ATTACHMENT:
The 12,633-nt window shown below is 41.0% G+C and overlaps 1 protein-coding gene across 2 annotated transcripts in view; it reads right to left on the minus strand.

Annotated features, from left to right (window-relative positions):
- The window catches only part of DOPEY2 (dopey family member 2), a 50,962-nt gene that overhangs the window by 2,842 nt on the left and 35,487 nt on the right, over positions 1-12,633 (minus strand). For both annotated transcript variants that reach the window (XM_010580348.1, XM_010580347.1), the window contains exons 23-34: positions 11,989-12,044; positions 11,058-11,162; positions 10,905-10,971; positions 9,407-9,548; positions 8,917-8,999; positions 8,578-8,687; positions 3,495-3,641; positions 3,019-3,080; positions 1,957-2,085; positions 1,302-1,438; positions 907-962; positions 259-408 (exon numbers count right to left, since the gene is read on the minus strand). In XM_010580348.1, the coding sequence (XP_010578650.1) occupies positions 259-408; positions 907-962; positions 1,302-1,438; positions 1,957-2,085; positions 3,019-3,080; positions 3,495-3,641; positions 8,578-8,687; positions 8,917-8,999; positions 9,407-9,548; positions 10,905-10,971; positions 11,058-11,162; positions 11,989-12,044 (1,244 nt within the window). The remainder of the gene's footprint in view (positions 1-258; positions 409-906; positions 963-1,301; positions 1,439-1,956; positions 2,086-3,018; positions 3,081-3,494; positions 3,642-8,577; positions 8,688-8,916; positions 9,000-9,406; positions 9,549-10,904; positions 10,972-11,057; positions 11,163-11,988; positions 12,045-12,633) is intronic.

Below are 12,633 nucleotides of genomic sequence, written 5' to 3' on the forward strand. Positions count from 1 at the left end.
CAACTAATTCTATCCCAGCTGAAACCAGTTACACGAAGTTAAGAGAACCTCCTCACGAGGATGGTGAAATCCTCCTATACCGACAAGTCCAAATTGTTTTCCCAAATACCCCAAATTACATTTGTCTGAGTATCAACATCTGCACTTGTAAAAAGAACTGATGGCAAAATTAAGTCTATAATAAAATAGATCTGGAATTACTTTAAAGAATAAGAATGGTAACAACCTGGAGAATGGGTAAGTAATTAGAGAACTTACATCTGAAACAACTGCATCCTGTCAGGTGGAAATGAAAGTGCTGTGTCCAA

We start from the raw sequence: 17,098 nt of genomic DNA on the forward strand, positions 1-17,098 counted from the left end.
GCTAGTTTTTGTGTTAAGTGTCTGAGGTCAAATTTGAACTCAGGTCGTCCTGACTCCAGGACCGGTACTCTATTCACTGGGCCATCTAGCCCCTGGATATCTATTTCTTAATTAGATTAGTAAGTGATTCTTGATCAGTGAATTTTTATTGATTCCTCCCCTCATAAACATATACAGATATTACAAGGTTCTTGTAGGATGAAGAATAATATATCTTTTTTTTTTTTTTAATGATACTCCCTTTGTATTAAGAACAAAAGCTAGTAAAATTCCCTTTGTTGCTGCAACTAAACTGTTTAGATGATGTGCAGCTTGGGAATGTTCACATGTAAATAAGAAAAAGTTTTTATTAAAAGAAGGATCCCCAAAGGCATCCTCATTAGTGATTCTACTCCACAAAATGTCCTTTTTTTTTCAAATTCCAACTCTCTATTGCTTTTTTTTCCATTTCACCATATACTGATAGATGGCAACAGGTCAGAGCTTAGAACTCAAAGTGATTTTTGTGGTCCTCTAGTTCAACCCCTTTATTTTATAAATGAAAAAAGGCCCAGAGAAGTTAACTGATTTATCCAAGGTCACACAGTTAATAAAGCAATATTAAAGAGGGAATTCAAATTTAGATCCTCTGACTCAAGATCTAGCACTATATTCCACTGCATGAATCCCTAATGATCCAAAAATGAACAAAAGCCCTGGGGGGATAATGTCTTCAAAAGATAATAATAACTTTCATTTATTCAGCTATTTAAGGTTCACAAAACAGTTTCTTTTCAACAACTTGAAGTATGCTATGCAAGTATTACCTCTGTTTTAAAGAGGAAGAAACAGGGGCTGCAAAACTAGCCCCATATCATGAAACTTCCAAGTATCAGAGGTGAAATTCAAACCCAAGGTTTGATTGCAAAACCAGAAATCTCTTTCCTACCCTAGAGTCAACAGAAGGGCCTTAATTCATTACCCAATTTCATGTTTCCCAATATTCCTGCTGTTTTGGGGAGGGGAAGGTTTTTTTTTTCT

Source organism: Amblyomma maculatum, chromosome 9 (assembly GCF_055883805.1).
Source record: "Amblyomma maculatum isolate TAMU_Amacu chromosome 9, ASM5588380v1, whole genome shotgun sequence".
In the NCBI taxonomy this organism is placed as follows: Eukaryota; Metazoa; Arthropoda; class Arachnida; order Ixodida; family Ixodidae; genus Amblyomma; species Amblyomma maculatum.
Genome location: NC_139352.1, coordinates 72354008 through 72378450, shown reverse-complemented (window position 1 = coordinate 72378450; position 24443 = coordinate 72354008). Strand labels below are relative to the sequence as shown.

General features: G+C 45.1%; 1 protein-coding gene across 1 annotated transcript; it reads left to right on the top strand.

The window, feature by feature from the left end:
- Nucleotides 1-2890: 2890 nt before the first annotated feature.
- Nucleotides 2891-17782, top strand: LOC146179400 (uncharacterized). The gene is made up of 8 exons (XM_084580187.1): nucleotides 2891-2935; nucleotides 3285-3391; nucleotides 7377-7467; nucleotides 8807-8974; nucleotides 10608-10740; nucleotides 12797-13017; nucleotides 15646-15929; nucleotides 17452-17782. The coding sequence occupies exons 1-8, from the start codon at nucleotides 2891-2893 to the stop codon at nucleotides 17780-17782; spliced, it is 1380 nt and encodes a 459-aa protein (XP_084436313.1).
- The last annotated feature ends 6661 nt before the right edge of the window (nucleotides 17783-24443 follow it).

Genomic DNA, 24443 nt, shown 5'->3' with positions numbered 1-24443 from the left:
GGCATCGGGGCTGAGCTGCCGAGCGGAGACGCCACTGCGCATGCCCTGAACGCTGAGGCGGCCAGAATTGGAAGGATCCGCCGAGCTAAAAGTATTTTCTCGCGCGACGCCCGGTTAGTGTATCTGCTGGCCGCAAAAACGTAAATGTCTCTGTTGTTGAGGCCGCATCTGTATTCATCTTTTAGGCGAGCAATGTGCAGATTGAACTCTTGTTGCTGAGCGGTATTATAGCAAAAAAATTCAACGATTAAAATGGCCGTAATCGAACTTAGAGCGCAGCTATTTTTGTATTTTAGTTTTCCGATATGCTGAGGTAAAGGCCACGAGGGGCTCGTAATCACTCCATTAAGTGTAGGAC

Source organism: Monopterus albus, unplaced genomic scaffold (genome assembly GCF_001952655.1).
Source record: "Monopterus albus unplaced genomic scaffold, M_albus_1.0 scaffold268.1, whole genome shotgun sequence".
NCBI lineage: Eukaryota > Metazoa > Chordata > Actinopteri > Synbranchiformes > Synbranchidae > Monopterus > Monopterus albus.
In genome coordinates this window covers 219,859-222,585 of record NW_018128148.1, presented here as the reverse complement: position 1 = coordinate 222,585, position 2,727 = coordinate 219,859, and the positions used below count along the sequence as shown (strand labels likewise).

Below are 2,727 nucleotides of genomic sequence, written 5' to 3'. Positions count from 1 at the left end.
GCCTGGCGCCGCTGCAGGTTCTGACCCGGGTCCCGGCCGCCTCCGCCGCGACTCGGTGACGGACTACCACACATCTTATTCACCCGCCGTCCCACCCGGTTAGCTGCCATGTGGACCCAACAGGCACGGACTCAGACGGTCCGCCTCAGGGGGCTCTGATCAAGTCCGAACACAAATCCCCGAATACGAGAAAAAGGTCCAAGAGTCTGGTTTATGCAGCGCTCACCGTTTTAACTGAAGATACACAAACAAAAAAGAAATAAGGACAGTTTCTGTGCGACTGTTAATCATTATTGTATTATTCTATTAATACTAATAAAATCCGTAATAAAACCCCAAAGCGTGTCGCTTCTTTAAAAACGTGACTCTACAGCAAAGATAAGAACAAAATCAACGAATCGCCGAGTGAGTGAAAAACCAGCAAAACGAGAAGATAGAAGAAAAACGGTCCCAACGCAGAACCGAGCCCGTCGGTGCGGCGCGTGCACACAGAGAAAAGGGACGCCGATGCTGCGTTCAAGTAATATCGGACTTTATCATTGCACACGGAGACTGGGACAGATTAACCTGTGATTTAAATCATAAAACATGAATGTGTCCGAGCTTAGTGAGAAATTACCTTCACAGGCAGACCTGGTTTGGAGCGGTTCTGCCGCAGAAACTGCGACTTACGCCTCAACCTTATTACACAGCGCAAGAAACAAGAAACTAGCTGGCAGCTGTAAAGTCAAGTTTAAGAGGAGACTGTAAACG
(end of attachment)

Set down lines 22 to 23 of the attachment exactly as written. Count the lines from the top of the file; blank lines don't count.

In genome coordinates this window covers 219,859-222,585 of record NW_018128148.1, presented here as the reverse complement: position 1 = coordinate 222,585, position 2,727 = coordinate 219,859, and the positions used below count along the sequence as shown (strand labels likewise).

Below are 2,727 nucleotides of genomic sequence, written 5' to 3'. Positions count from 1 at the left end.